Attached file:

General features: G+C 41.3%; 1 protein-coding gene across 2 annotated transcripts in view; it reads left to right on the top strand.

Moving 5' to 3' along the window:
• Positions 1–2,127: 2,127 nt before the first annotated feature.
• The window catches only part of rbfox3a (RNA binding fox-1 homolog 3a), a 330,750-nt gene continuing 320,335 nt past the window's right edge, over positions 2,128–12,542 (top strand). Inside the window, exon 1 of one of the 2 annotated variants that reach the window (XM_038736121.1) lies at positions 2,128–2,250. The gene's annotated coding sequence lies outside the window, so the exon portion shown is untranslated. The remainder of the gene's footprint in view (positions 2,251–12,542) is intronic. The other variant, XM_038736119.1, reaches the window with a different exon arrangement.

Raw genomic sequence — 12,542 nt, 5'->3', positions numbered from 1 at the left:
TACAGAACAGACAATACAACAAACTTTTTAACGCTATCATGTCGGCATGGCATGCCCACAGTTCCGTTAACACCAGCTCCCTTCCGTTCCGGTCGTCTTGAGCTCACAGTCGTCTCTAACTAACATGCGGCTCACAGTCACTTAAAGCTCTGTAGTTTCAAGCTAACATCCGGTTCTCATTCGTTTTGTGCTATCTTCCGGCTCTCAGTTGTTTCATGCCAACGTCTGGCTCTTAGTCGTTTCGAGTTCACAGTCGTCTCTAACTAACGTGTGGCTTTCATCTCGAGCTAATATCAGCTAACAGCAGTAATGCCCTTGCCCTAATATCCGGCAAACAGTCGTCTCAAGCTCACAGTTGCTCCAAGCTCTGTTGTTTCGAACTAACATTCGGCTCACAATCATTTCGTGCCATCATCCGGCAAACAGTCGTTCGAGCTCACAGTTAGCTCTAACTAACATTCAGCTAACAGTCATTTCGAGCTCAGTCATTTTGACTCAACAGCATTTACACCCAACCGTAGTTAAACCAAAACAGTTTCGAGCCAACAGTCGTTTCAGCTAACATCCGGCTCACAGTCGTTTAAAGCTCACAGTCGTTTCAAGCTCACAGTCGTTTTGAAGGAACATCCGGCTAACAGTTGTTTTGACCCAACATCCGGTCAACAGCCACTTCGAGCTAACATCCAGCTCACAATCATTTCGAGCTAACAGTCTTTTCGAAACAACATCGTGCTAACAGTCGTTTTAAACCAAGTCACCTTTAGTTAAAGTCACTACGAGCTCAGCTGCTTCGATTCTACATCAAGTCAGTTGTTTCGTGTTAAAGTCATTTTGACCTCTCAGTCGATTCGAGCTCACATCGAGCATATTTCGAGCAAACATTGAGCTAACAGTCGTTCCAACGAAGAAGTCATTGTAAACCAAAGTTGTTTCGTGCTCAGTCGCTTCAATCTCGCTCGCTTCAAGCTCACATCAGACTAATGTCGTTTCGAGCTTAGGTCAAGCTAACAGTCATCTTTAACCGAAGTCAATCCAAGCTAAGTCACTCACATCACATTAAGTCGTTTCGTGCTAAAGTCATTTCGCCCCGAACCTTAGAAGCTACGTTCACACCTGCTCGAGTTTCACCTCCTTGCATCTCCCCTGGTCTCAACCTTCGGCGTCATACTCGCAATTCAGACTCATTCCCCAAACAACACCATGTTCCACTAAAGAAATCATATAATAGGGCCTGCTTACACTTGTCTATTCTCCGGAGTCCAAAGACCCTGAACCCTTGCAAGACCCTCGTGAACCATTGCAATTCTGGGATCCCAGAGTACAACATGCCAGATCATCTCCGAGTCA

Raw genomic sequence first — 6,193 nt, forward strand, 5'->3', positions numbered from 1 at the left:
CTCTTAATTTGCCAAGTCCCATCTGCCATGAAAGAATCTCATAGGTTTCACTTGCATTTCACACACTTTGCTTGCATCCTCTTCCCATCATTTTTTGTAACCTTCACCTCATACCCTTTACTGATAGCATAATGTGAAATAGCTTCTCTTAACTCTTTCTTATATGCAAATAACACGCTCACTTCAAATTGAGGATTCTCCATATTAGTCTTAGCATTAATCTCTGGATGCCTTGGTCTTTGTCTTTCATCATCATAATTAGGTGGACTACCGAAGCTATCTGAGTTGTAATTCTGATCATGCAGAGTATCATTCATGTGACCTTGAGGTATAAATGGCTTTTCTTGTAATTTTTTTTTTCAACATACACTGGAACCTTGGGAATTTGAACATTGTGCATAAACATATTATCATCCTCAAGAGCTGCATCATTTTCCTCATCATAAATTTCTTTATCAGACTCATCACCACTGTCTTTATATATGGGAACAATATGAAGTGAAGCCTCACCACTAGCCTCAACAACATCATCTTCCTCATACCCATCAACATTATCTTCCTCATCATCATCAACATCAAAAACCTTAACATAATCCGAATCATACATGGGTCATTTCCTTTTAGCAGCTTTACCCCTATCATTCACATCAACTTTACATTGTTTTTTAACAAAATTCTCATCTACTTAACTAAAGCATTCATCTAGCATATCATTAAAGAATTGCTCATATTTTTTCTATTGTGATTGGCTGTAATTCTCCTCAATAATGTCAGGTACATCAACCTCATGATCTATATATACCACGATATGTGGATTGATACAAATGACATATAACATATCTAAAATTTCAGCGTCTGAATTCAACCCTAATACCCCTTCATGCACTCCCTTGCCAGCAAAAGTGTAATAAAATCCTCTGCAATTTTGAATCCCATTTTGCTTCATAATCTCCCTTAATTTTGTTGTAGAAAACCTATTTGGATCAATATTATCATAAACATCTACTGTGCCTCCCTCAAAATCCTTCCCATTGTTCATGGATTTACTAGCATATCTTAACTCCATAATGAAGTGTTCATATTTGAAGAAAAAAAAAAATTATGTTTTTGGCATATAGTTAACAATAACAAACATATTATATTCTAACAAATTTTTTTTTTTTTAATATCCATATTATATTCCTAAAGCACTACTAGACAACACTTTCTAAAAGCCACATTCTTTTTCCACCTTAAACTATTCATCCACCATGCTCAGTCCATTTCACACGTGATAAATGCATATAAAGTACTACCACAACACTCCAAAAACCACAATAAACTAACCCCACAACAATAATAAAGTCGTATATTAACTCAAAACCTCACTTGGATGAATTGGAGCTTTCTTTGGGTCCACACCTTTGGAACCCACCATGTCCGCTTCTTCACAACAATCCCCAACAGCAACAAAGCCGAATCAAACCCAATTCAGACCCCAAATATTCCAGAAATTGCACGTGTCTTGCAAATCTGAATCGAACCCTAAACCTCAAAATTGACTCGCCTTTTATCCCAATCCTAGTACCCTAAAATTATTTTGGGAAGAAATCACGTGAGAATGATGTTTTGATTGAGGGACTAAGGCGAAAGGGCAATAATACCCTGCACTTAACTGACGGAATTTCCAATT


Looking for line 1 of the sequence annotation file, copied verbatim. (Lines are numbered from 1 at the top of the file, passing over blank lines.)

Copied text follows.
General features: G+C 41.3%; 1 protein-coding gene across 2 annotated transcripts in view; it reads left to right on the top strand.